When we talk about Denmark, we normally refer to Jutland, Zealand, Funen and the islands scattered around the Danish waters. Yet the Faroe Islands in the North Atlantic and Greenland, which is part of the North American continent, also belong to the Kingdom of Denmark but have autonomous self-rule.
Culturally and linguistically speaking, the northern and the southern parts of the kingdom are very different.
The Faroe Islands and Greenland have been parts of the Danish Realm since the 18th century. Due to their special status nationally, historically and geographically, these parts of the realm have an extensive type of self-government and have assumed legislative and administrative responsibility in a substantial number of fields.
The Faroe Islands’ Home Rule was established in 1948 and Greenland’s Home Rule was established in 1979. In 2005, a new self-government arrangement came into force in the Faroe Islands, and in 2009 a self-government arrangement for Greenland replaced the Greenland Home Rule Arrangement.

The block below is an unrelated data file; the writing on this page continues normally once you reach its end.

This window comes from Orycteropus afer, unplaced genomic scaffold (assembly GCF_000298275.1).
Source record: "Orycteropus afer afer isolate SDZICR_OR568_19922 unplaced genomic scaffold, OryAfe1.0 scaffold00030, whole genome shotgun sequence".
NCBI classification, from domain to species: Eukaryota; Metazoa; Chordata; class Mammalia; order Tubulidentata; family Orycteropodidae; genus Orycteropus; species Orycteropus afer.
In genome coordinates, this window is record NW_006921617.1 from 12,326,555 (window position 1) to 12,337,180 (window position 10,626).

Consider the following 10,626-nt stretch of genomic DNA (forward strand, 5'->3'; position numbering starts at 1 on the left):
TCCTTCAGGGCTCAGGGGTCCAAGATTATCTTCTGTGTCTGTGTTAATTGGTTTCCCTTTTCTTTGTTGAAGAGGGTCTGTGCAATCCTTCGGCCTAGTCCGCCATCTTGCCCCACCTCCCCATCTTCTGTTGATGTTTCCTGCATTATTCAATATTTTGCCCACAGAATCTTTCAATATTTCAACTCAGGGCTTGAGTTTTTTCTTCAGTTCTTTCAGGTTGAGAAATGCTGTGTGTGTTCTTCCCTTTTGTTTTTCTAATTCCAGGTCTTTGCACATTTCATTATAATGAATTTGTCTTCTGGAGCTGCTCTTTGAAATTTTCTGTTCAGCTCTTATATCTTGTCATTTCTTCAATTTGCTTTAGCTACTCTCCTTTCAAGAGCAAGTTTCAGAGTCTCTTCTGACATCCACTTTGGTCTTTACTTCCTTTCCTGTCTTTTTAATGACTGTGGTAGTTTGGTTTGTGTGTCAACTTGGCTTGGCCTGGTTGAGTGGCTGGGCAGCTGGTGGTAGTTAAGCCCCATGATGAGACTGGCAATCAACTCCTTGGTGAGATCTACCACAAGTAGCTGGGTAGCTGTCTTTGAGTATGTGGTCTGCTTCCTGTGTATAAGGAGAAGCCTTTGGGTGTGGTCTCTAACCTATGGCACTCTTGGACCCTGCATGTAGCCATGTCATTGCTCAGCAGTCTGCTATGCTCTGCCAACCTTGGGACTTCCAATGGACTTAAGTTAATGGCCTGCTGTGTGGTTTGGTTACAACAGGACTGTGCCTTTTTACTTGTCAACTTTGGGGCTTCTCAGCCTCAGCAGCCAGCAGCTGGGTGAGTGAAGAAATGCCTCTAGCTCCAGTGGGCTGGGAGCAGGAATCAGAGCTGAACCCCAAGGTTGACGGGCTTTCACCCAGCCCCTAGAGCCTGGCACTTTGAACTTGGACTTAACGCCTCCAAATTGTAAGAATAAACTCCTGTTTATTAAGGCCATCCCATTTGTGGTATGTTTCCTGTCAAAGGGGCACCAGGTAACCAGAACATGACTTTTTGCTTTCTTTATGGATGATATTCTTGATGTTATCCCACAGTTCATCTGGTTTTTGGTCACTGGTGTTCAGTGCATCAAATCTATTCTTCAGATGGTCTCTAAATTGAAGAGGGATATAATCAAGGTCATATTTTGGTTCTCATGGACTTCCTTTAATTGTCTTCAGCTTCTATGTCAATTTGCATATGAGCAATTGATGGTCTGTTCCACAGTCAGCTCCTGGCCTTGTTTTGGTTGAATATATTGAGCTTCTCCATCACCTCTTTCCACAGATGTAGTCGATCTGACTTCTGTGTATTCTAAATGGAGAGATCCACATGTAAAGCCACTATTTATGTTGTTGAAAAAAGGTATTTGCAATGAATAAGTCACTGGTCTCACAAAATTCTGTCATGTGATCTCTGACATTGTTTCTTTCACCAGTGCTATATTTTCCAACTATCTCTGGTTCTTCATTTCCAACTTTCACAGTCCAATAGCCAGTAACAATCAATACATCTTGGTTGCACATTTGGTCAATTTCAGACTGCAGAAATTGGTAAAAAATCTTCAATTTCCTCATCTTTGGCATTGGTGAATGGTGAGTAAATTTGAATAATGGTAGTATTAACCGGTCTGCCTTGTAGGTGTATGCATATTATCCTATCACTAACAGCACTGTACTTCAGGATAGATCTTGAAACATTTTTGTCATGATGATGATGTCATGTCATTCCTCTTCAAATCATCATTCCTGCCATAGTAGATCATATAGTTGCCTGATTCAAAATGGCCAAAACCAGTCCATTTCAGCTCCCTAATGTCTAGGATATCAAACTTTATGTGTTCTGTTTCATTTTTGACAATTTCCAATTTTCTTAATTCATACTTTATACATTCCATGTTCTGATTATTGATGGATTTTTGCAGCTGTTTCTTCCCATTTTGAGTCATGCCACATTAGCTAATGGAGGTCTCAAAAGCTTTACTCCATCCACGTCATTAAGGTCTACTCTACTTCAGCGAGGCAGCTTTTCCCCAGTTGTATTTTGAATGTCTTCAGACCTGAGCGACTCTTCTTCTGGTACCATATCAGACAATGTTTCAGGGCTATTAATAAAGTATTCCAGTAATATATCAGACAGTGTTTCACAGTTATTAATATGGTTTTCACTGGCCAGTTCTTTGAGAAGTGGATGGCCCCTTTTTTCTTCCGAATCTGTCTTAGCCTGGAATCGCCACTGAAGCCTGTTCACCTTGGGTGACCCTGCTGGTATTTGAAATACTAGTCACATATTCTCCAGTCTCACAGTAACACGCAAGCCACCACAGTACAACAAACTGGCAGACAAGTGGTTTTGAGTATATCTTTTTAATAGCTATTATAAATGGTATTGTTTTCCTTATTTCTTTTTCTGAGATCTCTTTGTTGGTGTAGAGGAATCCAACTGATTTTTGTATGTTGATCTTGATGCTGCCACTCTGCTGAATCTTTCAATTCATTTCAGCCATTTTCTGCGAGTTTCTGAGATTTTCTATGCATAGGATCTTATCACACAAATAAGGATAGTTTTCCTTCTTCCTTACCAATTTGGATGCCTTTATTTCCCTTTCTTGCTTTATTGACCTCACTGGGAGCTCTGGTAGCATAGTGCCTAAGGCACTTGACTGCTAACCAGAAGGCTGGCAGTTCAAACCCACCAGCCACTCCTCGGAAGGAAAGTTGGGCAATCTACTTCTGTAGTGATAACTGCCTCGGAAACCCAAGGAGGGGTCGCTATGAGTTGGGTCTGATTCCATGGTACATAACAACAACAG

The Faroes comprise of 18 islands, separated by narrow sounds and fiords, located in the northern Atlantic, almost midway between Norway, Iceland and Scotland. The capital is called Tórshavn and the total land mass is 1,399 square kilometres.
Read more about the Faroes (temporarily unavailable)
Greenland is part of the North American continent. It is the world’s largest island, with a total area of around 2.2 million square kilometres, yet only approx. 410,000 square kilometres are not covered by ice. The northernmost point of the Island, Cape Morris Jesup, is just 740 kilometres from the North Pole.
Read more about Greenland (temporarily unavailable)